First; he “leans upon the top of his stall.” Thus he looks like a pilgrim. Had he recourse io this action io aid such an impression ? The Jews were to eat the passover with their staves in their hand: and we should observe every ordinance, form every connexion, enjoy every advantage, as those who have heard the voice, Arise and depart hence, for this is not your rest. Abraham wished to preserve the recollection of this, and therefore he “sojourned in the land of promise, as in a strange country, dwelling in iabernacles with Isaac and Jacob, the heirs with him of the same promise: for he looked • for a city which hath foundations, whose builder and maker is God:" /
and it was thus “they confessed themselves to be strangers and pilgrims upon earth.” Give me, says the dying traveller, my staff-Was this staff the same he spoke of when he was returning from Haran; “With my staff I passed over Jordan, and now I am become two bands?" If so, and the thing is very probable, how many feelings would this companion of all his journeys revive! For af. ter a length of time even inanirnate things draw from us a strange kind of regard, and affect us, if not by themselves, yet by their associations. But it was an instance of his bodily decline and infirmity. He whose constitution had enabled him to bear such travels and fatigues is now reduced to the weakness of infancy and dependence; and leans upon the top of his staff. “The glory of young men is their strength:” but let them remember their Creator in the days of their youth; for the evil days will come when they shall say, we have no pleasure in them; when they that looli out of the windows shall be darkened, and the strong men shall bow
themselves, and the keepers of the house shall tremble, and the grass. hopper be a burden, because man goeth to his long home. It was also a proof of his conscientiousness in duty. He would place him. self in the best posture of devotion his infirmities would admit. We are to glorify God in our bodies as well as in our spirits; and though he does not bind us down to any corporeal forms, yet every thing in his service should be expressive of reverence and godly fear. The Seraphim veil their faces with their wings. Our Lord kneeled three times in the garden. So Jacob, aged as he was, and under the debility of approaching dissolution, when he would adore God, rose upon his knees, though he was obliged to seek support. Think i of this, ye who in full health and vigour, instead of kneeling or standing, sit during the devotion of the sanctuary; and see how far you come short of the self-denial and godliness of this patriarch.
Secondly, He “worshipped, leaning upon the top of his staff.” He had been trained up in the nurture and admonition of “the fear of his father Isaac;" and had long walked before him ; but now he was ending the worship of him on earth, to join in the worship of him in heaven that would never end. This worship doubtless included confession. Who can say, I have made my heart clean, I am pure from my sin ? some talk of looking back upon a well-spent life. A good man, if he has been distinguished from others, knows who has made him to differ; and sees in the review his obedience a thousand imperfections which humble him, and prevent all confidence in the flesh. He feels that he is an unprofitable servant, and says in his last approach still more than in all his former ones, “I come, trusting not in my own righteousness, but in thy manifold and great mercies.” It had also in it thanksgiving. He had experienced many personal and relative troubles; but out of them all the Lord had delivered him. The angry storms of life were now blown over, and a serene evening had arrived. He had escaped the difficulties and dangers of a tiresome road, and was now in sight of the journey's end, and of his father's house. It is easy to imagine the grateful emotions of his mind when lie remembered his flight from the face of his brother, the vision of Beth-el, and the promise of God that he would be with him, and keep him in all places, and never leave him nor forsake him. All this had now been accomplished. “Bless the Lord,” would he say, “Bless the Lord, O my soul: and all that is within me, bless his holy name. Bless the Lord, O my soul, and forget not all his benefits.” It contained also prayer. He would implore mercy and grace to help in this time of need; for he had yet to die. O my God, strengthen me this once. “O God, be not far from me: 1 O my God, make haste for my help. O God, thou hast taught me from my youth: and hitherto have I declared thy wondrous works. Now also when I am old and gray-headed, O God, forsake me not; until I have showed thy strength unto this generation, and thy power to every one that is io come.” And he prayed not only for him ! self, but for others, especially those of his own house. For,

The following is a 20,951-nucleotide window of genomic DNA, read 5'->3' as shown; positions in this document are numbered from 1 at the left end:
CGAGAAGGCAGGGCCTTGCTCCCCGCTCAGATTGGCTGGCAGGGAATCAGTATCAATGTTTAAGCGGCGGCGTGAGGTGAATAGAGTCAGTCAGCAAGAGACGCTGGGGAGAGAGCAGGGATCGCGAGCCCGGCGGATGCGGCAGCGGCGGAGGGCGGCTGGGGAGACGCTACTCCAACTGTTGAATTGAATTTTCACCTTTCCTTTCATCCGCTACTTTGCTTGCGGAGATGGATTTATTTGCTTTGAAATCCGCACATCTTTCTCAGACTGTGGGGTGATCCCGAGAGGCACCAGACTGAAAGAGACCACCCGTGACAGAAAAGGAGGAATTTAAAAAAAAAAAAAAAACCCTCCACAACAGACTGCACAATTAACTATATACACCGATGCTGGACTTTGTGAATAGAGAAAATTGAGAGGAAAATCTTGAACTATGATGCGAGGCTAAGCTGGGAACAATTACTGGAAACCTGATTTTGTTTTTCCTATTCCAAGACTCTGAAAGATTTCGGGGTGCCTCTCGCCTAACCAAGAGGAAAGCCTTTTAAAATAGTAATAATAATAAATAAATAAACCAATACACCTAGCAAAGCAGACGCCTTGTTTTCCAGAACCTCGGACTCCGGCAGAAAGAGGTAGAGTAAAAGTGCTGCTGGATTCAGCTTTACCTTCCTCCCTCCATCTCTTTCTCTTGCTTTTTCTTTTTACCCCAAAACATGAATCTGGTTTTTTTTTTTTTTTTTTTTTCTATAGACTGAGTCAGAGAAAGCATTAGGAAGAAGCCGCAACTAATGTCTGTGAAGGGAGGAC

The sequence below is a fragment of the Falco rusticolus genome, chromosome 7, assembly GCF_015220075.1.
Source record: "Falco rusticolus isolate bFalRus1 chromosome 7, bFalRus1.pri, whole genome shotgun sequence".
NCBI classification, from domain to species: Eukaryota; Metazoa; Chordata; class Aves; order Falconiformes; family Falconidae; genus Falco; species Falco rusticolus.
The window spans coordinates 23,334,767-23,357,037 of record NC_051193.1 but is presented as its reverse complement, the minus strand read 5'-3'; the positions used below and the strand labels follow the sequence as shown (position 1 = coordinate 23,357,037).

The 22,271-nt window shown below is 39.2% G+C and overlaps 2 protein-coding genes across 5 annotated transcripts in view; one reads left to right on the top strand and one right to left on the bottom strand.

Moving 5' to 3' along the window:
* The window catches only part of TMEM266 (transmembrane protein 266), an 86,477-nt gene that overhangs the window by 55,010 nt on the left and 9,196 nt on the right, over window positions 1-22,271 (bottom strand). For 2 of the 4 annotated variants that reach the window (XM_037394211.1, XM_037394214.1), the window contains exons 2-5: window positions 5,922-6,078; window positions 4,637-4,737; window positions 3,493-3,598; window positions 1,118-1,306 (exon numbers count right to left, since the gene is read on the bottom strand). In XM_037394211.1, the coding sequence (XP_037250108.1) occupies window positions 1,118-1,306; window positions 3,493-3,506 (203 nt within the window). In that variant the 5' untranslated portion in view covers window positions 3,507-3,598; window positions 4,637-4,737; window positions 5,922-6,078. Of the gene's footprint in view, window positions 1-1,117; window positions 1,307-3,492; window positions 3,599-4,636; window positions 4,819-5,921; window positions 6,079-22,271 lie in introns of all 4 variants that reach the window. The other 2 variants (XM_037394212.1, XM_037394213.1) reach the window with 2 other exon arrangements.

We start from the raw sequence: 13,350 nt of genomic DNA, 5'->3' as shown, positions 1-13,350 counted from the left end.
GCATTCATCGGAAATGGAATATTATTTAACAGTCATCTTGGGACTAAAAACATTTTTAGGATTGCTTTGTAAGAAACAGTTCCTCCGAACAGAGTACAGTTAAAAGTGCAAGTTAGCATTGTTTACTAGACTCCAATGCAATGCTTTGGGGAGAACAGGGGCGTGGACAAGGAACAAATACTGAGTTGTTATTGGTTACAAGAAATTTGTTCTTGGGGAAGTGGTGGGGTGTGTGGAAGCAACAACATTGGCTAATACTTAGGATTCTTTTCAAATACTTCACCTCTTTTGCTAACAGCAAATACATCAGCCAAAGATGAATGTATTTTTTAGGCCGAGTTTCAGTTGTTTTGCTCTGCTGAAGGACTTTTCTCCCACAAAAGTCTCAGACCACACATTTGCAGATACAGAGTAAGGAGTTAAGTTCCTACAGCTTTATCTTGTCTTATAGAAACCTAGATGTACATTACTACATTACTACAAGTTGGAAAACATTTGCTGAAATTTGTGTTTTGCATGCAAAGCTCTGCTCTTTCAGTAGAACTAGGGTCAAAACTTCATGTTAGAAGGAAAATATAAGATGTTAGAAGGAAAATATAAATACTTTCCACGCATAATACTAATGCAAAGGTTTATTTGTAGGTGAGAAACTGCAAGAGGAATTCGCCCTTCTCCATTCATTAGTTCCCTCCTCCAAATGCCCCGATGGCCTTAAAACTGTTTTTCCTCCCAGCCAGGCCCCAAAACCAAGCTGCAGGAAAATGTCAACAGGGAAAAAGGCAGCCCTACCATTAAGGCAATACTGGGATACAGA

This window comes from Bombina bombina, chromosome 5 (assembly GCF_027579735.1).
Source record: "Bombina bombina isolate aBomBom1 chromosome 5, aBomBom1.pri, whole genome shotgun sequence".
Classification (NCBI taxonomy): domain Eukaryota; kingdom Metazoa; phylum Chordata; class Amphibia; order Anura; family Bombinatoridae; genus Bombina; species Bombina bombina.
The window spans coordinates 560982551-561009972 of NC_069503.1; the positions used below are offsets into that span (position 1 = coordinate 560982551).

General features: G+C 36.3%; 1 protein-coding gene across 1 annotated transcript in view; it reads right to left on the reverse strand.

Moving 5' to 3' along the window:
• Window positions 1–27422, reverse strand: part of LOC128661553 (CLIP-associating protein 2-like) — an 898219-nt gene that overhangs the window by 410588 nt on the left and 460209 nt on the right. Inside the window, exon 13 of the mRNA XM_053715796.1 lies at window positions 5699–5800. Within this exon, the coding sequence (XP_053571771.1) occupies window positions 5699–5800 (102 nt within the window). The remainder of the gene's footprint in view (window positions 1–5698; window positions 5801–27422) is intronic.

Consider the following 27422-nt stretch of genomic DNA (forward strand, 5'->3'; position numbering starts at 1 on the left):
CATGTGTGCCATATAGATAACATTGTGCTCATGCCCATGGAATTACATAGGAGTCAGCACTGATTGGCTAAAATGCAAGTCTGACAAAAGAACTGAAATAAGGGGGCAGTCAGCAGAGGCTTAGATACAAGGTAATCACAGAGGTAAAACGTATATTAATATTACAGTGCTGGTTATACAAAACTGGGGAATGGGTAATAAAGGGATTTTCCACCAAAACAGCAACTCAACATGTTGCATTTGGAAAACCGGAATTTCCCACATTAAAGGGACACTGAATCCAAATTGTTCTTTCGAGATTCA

Thirdly, he“ blessed both the sons of Joseph; and worshipped, lean. ing upon the top of his staff.” The affair is recorded in the book of Genesis with the most touching simplicity. Understanding that his father was sick, Joseph hastens to visit him: and he takes his two sons with him. It was wise in him to show these youths, who had